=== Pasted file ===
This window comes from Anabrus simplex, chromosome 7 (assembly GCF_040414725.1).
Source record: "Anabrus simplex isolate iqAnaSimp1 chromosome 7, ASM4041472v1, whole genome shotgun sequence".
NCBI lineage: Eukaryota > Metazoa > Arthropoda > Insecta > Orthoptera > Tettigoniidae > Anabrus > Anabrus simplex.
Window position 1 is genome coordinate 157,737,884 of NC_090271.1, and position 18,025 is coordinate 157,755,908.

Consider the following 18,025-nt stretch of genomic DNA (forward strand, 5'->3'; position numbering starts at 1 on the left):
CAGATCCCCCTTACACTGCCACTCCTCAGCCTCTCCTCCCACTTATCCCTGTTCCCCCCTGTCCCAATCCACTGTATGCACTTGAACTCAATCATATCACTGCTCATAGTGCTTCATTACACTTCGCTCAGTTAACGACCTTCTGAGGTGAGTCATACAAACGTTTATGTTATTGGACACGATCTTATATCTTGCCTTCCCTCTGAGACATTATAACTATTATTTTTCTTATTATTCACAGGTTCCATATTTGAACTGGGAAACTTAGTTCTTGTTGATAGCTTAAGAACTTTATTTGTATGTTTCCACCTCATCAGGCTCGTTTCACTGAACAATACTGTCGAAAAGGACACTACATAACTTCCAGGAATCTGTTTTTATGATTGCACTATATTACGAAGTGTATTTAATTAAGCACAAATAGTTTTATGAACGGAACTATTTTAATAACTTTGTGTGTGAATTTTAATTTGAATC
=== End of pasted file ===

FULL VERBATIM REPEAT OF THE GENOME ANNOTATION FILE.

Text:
This window comes from Anabrus simplex, chromosome 7 (assembly GCF_040414725.1).
Source record: "Anabrus simplex isolate iqAnaSimp1 chromosome 7, ASM4041472v1, whole genome shotgun sequence".
NCBI lineage: Eukaryota > Metazoa > Arthropoda > Insecta > Orthoptera > Tettigoniidae > Anabrus > Anabrus simplex.
Window position 1 is genome coordinate 157,737,884 of NC_090271.1, and position 18,025 is coordinate 157,755,908.

Consider the following 18,025-nt stretch of genomic DNA (forward strand, 5'->3'; position numbering starts at 1 on the left):
CAGATCCCCCTTACACTGCCACTCCTCAGCCTCTCCTCCCACTTATCCCTGTTCCCCCCTGTCCCAATCCACTGTATGCACTTGAACTCAATCATATCACTGCTCATAGTGCTTCATTACACTTCGCTCAGTTAACGACCTTCTGAGGTGAGTCATACAAACGTTTATGTTATTGGACACGATCTTATATCTTGCCTTCCCTCTGAGACATTATAACTATTATTTTTCTTATTATTCACAGGTTCCATATTTGAACTGGGAAACTTAGTTCTTGTTGATAGCTTAAGAACTTTATTTGTATGTTTCCACCTCATCAGGCTCGTTTCACTGAACAATACTGTCGAAAAGGACACTACATAACTTCCAGGAATCTGTTTTTATGATTGCACTATATTACGAAGTGTATTTAATTAAGCACAAATAGTTTTATGAACGGAACTATTTTAATAACTTTGTGTGTGAATTTTAATTTGAATC